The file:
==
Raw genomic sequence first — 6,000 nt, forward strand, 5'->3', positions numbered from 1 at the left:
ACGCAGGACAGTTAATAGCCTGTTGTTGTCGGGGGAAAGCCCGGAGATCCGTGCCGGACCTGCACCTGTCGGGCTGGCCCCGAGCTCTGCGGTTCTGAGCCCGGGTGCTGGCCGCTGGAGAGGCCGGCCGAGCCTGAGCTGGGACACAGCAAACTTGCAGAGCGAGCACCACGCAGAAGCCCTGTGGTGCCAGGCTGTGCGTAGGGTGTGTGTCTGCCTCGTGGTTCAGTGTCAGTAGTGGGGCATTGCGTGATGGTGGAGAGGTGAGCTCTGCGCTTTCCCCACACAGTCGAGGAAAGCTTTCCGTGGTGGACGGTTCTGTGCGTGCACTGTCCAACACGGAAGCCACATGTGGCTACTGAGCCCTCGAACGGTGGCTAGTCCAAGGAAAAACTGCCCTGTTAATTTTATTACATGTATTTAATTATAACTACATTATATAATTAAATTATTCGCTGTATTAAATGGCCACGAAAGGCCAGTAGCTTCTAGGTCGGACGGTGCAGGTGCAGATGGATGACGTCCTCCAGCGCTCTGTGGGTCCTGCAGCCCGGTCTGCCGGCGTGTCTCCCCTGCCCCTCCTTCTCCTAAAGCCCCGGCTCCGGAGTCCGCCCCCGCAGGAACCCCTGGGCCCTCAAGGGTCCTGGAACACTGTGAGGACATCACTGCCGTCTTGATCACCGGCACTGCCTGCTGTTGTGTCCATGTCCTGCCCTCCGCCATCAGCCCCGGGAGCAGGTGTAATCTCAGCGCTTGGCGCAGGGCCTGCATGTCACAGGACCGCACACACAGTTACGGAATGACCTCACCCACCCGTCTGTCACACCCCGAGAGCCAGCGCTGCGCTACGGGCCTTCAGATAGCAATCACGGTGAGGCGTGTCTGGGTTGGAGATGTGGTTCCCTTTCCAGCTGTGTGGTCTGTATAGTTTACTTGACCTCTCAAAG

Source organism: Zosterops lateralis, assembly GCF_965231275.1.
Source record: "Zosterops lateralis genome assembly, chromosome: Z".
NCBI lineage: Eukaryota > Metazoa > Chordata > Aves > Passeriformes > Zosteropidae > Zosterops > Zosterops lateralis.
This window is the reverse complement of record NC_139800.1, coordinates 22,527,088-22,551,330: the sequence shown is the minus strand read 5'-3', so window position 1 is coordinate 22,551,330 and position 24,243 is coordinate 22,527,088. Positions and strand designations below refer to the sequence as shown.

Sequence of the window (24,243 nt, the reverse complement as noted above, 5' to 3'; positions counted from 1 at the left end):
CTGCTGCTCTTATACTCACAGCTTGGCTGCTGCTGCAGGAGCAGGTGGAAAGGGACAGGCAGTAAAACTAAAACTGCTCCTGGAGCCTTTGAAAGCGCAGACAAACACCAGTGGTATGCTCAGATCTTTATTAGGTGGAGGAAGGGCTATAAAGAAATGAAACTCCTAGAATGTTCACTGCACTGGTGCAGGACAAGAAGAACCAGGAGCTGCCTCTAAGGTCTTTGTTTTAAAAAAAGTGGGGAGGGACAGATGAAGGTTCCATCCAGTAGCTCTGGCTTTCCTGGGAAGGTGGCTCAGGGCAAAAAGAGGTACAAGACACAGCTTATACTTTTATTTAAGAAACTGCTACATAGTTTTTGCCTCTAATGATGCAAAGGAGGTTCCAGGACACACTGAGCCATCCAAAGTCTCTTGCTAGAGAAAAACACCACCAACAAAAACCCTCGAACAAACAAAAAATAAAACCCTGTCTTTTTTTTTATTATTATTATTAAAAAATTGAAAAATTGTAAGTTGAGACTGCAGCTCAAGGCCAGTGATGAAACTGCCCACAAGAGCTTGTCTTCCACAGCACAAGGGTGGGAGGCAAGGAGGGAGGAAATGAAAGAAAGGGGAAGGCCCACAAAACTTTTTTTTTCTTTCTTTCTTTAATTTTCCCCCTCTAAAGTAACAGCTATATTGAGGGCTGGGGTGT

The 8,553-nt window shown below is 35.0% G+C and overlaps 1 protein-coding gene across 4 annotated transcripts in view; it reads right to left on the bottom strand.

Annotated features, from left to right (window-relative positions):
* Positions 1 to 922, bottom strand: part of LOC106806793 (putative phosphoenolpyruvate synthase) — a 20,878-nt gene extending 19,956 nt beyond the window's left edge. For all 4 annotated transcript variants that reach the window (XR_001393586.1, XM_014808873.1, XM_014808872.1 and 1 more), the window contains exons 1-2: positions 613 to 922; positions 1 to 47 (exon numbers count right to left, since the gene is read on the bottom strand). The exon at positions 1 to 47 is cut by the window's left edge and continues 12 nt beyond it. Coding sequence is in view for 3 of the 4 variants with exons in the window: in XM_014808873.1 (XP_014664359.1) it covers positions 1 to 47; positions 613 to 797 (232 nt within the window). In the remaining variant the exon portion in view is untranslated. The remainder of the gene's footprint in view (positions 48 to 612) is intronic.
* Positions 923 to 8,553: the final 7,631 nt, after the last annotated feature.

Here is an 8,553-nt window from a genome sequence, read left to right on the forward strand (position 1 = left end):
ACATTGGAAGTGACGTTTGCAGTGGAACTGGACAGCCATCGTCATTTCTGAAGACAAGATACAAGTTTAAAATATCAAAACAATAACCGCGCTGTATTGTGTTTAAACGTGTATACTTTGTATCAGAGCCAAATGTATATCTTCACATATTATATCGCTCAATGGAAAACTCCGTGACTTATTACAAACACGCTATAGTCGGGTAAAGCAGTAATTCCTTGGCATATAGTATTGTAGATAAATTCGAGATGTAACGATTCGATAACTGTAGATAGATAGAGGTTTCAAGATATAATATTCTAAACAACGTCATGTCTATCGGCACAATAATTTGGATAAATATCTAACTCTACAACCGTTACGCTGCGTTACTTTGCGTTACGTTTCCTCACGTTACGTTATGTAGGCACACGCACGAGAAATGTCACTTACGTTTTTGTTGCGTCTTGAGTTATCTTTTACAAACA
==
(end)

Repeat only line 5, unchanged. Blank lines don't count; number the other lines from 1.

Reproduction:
NCBI lineage: Eukaryota > Metazoa > Chordata > Aves > Passeriformes > Zosteropidae > Zosterops > Zosterops lateralis.